I was interviewed on the 22nd of October about the potential repercussions of a downgrading of the Cypriot Economy by credit rating agencies. Back then I argued that the downgrading could be avoided if urgent action is brought to bear by the government to resolve the spiralling budget deficit. I also argued that any downgrade would not be dramatic, as most agencies would wait to see if the new 2011 budget introduces radical steps to redress the balance between government spending and expenditure before launching a more radical reduction to our credit score.
However, the argument went unheeded and we have been downgraded. Some investment assets which are required by law in the United States to only hold top rate bonds will sell some of our assets, but the immediate repercussions are much more subtle as we make switch in investors' minds from one of the "safe" states of Europe to one of the "worry" states of the EU.
This change affects international business based in Cyprus. The investment report of Cypriot banks published just last week by Moody's argues that the negative prospects of the economy are clouding the banks ability to preform well, as the majority of their exposure is in Greece and Cyprus. This was surprising to me since our banking sector has weathered the financial crisis surprisingly well, and one is loathe to think that the worries about the government's financial position is hampering the efforts of the Cypriot banking sector to secure better credit abroad.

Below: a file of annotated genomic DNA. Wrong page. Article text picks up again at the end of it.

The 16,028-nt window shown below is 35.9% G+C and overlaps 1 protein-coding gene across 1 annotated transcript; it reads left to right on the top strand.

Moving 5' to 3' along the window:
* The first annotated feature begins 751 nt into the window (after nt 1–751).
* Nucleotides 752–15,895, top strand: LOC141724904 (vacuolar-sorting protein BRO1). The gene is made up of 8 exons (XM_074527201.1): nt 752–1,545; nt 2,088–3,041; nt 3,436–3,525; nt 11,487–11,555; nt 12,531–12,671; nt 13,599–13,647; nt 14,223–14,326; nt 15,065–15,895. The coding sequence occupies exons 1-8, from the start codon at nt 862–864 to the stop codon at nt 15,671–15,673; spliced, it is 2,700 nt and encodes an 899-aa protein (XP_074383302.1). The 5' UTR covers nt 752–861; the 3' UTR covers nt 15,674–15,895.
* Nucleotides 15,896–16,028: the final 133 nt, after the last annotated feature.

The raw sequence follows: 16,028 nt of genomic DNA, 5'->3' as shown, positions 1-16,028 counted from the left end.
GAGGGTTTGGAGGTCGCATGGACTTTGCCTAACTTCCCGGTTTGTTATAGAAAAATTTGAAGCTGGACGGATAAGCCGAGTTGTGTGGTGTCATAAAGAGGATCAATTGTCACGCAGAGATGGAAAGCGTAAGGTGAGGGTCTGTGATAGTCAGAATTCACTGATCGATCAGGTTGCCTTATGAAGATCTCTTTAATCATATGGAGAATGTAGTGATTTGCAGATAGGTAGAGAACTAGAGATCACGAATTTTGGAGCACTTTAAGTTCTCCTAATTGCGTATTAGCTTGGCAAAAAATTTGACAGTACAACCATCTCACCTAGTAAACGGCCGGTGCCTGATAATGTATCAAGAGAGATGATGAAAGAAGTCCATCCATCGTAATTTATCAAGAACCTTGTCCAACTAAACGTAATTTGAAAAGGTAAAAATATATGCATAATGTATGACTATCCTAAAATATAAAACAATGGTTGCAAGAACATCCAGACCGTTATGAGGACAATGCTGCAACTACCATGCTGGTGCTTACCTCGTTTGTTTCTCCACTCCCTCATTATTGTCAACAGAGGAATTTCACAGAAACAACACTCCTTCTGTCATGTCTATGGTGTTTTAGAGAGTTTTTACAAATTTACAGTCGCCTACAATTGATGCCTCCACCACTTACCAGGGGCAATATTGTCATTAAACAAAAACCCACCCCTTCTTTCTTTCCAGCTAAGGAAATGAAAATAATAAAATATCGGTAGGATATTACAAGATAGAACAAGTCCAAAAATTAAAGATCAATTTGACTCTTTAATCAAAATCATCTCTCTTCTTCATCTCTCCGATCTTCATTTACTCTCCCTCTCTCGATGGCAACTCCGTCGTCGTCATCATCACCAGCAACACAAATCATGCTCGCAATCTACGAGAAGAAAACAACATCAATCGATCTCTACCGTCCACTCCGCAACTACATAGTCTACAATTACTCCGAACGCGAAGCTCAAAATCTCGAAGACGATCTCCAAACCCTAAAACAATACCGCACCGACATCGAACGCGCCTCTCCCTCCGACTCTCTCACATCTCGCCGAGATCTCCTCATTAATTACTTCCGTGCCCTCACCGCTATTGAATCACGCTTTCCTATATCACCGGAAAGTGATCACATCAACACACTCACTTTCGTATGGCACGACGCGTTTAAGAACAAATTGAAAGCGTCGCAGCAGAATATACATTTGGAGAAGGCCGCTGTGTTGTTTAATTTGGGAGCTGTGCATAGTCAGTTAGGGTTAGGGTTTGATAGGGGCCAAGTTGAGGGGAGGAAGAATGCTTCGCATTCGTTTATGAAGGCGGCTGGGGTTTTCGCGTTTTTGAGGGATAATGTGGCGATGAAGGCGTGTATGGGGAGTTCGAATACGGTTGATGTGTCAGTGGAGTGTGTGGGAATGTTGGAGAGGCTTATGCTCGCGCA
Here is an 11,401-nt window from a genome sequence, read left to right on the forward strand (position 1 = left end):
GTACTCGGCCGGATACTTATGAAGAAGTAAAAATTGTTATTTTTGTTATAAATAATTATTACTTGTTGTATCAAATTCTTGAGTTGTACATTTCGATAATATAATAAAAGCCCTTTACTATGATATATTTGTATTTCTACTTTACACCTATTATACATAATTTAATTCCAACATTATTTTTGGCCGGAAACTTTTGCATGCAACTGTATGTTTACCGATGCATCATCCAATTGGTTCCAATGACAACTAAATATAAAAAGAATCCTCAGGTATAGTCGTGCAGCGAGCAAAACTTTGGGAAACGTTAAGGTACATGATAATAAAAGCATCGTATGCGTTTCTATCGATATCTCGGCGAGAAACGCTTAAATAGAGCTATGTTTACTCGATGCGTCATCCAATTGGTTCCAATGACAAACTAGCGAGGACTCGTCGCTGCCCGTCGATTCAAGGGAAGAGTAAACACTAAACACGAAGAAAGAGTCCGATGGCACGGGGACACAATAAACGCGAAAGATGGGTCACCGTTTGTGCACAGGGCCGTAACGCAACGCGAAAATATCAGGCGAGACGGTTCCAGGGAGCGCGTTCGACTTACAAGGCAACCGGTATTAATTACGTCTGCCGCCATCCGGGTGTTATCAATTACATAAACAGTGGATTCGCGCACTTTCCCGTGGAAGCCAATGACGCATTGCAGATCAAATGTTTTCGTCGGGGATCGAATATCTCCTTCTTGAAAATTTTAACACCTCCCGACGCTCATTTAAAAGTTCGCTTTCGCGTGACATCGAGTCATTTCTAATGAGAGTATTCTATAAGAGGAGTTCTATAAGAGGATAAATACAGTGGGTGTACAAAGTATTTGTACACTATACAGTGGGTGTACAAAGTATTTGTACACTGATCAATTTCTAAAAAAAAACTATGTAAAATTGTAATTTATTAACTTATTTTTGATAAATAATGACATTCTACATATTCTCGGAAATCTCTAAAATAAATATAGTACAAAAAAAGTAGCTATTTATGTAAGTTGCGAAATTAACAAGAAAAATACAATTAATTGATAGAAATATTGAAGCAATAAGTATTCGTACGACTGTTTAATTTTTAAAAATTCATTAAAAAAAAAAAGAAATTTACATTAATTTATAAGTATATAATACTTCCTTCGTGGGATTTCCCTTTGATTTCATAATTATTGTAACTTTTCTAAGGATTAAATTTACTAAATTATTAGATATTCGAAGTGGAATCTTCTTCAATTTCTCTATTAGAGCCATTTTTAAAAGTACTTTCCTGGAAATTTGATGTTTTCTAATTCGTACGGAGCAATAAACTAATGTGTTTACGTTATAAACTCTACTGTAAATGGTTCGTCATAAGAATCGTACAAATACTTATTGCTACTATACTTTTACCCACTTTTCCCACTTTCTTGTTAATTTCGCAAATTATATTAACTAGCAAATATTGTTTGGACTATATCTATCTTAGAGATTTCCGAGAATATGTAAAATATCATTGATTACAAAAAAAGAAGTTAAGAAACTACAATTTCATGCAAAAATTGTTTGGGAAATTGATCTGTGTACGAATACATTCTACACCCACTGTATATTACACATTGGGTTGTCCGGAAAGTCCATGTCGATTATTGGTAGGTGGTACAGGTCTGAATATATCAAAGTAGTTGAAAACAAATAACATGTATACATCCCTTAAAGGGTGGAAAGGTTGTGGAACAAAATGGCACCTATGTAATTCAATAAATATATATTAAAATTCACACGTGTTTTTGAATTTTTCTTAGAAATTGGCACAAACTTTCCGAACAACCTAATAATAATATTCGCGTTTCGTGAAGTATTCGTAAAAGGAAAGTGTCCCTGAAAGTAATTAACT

One can not but worry that a self fulfilling prophesy has started to affect us: If we are seen as a potential future "Greece" and "Ireland" of Europe, people will start to withhold investments or demand a higher interest for loans to the Cypriot government and Cypriot companies, in effect forcing Cyprus in an ever darkening future.
The response to the government was to announce measures that are frankly not radical enough to convince us of their commitment to reduce the government wage bill, let alone convincing any credit rating agency not to further downgrade the republic. The efficiency drive and wage reduction promised are so timid that they are not enough to reduce the government wage bill, and as a result the government will once again starve the economy of much needed investment in order to try and keep the civil servants satisfied but also contain the increase of the budget deficit. We all know what needs to be done in terms of efficiency and wage cuts in government, but we seem to prefer to slide towards a future that looks increasingly similar to Greece rather than do something about it today. My prediction: Look forward to a further downgrade of our economy after the timid budget is passed by parliament in December.